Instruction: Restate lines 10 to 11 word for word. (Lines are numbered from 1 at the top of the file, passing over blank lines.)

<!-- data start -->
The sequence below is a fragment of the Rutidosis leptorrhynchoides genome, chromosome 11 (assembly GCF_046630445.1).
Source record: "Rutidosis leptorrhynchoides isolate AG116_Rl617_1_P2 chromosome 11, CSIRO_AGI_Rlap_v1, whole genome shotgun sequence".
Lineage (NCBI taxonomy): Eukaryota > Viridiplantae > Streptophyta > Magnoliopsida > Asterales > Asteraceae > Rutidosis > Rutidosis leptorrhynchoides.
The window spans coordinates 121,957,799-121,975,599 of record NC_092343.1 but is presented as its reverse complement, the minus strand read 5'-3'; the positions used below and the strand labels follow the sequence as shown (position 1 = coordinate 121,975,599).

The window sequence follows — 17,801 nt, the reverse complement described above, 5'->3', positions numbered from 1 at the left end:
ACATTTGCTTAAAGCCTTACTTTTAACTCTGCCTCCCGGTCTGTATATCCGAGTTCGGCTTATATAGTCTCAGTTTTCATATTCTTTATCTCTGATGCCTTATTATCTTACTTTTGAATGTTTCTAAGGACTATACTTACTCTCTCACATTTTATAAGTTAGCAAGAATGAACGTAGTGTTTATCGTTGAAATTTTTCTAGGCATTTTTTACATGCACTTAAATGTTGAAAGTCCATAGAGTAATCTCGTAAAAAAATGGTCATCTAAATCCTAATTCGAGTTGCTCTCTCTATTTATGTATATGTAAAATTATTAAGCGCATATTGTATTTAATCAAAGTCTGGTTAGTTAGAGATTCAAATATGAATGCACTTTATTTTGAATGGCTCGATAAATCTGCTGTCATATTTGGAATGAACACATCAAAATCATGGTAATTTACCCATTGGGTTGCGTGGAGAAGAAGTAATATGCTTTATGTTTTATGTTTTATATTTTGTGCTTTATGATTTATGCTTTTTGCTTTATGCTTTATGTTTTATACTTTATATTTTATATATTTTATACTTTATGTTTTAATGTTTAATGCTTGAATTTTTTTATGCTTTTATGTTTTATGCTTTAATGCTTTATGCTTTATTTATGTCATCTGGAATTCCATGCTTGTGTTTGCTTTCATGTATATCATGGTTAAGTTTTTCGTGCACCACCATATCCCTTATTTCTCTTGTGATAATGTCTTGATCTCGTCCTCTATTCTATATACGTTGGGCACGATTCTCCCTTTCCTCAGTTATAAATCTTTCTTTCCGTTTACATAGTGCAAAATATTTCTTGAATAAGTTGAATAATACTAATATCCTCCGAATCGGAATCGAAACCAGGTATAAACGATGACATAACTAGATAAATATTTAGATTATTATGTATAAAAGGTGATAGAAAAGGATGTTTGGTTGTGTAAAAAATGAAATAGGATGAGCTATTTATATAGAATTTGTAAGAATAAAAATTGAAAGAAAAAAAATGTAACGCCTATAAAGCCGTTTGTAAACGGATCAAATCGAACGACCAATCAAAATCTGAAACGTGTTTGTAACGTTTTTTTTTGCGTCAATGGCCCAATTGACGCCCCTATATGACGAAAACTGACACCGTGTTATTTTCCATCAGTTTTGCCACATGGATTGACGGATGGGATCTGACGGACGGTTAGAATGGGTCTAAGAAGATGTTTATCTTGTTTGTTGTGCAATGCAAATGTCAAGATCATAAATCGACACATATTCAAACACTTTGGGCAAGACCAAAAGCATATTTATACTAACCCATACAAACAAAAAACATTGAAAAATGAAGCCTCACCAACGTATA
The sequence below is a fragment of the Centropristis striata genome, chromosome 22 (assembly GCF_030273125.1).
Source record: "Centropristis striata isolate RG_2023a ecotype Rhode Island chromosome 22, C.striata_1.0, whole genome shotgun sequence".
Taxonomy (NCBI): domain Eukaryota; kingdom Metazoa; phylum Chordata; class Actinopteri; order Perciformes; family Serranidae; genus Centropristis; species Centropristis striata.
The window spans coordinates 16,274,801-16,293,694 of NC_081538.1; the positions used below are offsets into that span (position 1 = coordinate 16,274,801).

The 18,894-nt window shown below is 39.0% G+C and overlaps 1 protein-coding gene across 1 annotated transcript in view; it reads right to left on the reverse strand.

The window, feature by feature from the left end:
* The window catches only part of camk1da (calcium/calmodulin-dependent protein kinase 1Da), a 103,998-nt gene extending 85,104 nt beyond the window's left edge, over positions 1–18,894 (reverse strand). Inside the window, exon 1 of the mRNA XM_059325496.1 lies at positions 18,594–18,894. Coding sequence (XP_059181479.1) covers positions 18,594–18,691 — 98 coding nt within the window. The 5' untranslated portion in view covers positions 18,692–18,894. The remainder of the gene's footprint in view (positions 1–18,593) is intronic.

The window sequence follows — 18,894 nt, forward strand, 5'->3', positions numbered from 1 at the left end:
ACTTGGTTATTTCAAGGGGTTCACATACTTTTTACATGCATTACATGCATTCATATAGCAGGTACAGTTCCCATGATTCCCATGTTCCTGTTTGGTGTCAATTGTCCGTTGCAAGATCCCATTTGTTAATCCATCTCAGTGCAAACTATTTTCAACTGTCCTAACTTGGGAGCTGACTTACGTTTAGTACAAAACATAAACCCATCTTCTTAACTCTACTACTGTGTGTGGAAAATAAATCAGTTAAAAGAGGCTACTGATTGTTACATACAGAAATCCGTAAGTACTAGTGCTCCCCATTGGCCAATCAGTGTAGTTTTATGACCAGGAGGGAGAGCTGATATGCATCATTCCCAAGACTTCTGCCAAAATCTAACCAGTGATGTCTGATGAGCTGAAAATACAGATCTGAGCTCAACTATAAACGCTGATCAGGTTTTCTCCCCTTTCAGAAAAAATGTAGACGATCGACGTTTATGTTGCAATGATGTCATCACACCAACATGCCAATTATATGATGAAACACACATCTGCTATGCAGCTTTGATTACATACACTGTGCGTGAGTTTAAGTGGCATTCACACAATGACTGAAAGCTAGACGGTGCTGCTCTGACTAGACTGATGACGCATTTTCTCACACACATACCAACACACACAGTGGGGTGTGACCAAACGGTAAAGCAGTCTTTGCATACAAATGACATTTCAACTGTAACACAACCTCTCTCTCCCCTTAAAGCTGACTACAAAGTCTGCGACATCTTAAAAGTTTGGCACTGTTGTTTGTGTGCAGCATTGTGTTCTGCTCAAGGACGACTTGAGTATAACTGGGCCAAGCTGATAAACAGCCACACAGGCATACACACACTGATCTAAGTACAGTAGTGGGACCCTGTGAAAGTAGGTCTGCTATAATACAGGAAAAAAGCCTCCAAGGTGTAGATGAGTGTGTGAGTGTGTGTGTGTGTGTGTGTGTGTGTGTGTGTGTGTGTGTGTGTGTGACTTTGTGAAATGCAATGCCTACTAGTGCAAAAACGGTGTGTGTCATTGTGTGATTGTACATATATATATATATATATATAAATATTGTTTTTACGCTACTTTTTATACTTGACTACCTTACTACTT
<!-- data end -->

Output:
The window spans coordinates 16,274,801-16,293,694 of NC_081538.1; the positions used below are offsets into that span (position 1 = coordinate 16,274,801).

The 18,894-nt window shown below is 39.0% G+C and overlaps 1 protein-coding gene across 1 annotated transcript in view; it reads right to left on the reverse strand.